Sun  ID: 3739

Space Weather Event: Incoming View

We open with a view from high above the ecliptic plane, at the space between the Sun (left) and the Earth (within the small rectangular box on the right). In the plane of the Earth's orbit, we show a 'slice' of the Enlil model showing the particle density profile of the solar wind (white to yellow for decreasing particle density). The spiral 'rotating water sprinkler' pattern in the density is the Parker spiral (Wikipedia). The nested grid pattern centered on the Earth, provides a sense of scale to the scene. The smallest grid square in the opening view is 1,000 Earth radii on each side. The scale changes by a factor of ten for each step larger or smaller in size.

We zoom down to the Earth as the CME (orange surface) erupts in the direction of the Earth, then move into a position behind the Earth with the Sun visible in the distance.

As the particle density enhancement from the CME strikes the Earth, we see the Earth's magnetosphere respond, with the outer, high density surface (red) 'blown away'. This surface location corresponds roughly to the location of the bow shock. The bow shock has not been eliminated, only some of its particles have been depleted, to be carried off in the CME and solar wind. As the densest material of the CME passes (orange surface), plasma from the CME continues to flow by the Earth, stretching the magnetosphere into a long, thin structure behind the Earth.

The magnetosphere slowly recovers from the 'impact', and regions that can confine higher particle densities reform - the red surfaces return. But not for long as the rarefaction (Wikipedia) behind the CME reaches the Earth. This lower density region provides fewer particles to repopulate the magnetosphere and makes it easier for particles confined in the magnetosphere to 'leak' out into the solar wind.

For the BATS-R-US model, the isosurface colors correpond to densities of: red=20 AMUs per cubic centimeter, yellow=10.0 AMUs per cubic centimeter, light blue=1.0 AMUs per cubic centimeter, and blue=0.1 AMUs per cubic centimeter. An AMU corresponds to about the mass of a hydrogen atom, so the value roughly corresponds to the number of atoms per cubic centimeter.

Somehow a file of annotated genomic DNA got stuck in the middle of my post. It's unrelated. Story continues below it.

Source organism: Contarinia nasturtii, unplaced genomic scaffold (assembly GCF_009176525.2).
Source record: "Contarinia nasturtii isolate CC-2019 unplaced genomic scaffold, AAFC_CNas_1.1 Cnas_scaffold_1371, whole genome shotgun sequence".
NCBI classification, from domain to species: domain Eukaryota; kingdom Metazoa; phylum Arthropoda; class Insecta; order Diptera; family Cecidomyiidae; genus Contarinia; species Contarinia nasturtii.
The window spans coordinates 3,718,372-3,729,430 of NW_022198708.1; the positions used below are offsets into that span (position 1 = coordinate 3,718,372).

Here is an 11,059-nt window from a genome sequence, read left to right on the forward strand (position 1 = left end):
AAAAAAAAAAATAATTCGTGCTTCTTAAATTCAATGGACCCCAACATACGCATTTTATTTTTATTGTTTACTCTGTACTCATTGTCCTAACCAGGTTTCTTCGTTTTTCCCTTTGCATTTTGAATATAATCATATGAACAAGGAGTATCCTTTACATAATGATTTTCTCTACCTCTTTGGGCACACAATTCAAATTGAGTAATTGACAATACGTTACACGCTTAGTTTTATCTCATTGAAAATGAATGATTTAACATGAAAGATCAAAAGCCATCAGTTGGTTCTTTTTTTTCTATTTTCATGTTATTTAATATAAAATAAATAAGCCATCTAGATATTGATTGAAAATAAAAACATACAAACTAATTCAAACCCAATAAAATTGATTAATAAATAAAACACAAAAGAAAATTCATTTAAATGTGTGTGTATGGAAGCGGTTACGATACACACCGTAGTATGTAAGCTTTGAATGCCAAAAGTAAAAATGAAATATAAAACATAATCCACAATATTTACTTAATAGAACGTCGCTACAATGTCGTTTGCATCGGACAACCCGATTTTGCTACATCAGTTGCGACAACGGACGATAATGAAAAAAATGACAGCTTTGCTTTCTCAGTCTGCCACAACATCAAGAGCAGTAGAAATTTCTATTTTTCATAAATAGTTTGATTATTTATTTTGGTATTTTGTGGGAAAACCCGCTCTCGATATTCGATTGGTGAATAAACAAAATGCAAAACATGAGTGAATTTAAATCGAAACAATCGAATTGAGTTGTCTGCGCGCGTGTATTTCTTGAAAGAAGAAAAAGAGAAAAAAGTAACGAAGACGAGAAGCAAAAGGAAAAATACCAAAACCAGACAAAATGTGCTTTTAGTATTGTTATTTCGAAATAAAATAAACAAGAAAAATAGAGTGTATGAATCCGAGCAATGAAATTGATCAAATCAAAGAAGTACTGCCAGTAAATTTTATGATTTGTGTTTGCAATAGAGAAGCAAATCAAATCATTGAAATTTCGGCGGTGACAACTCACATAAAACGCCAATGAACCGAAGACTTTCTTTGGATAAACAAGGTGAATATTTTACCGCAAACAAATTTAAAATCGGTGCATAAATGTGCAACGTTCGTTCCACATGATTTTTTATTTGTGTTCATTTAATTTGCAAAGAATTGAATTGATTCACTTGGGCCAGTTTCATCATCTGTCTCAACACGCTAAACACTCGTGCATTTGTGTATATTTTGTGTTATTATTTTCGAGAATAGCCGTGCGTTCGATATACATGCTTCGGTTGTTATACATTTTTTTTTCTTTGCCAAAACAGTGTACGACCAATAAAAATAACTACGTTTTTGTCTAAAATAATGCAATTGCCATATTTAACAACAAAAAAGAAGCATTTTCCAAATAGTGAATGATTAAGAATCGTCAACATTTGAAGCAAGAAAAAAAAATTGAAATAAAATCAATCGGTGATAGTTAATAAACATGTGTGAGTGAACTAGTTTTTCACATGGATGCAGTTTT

This visualization is part of a series of visualizations on space weather modeling.

 

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Visualization Credits

Tom Bridgman (GST): Lead Animator
Greg Shirah (NASA/GSFC): Animator
Scott Wiessinger (UMBC): Producer
Michael Hesse (NASA/GSFC): Scientist
Please give credit for this item to:
NASA's Scientific Visualization Studio, the Space Weather Research Center (SWRC), the Community-Coordinated Modeling Center (CCMC) and the Space Weather Modeling Framework (SWMF), Enlil and Dusan Odstrcil (GMU).

Short URL to share this page:
https://svs.gsfc.nasa.gov/3739

Data Used:
SSCweb 2006/1211T02:24:42 -2006/12/15T23:55:02
JPL/Horizon Orbital Ephemerides 2006/1211T02:24:42 -2006/12/15T23:55:02
Enlil Heliospheric Model 2006/1211T02:24:42 -2006/12/15T23:55:02
BATS-R-US Magnetosphere Model 2006/12/14T13:00:00 - 2006/12/15T13:00:00
Note: While we identify the data sets used in these visualizations, we do not store any further details nor the data sets themselves on our site.

This item is part of this series:
Space Weather Modeling

Keywords:
SVS >> Computer Model
SVS >> Geomagnetic Field
SVS >> HDTV
SVS >> Magnetosphere
GCMD >> Earth Science >> Sun-earth Interactions
GCMD >> Earth Science >> Sun-earth Interactions >> Solar Activity
SVS >> Space Weather
NASA Science >> Sun
GCMD >> Earth Science >> Sun-earth Interactions >> Solar Activity >> Coronal Mass Ejections

GCMD keywords can be found on the Internet with the following citation: Olsen, L.M., G. Major, K. Shein, J. Scialdone, S. Ritz, T. Stevens, M. Morahan, A. Aleman, R. Vogel, S. Leicester, H. Weir, M. Meaux, S. Grebas, C.Solomon, M. Holland, T. Northcutt, R. A. Restrepo, R. Bilodeau, 2013. NASA/Global Change Master Directory (GCMD) Earth Science Keywords. Version 8.0.0.0.0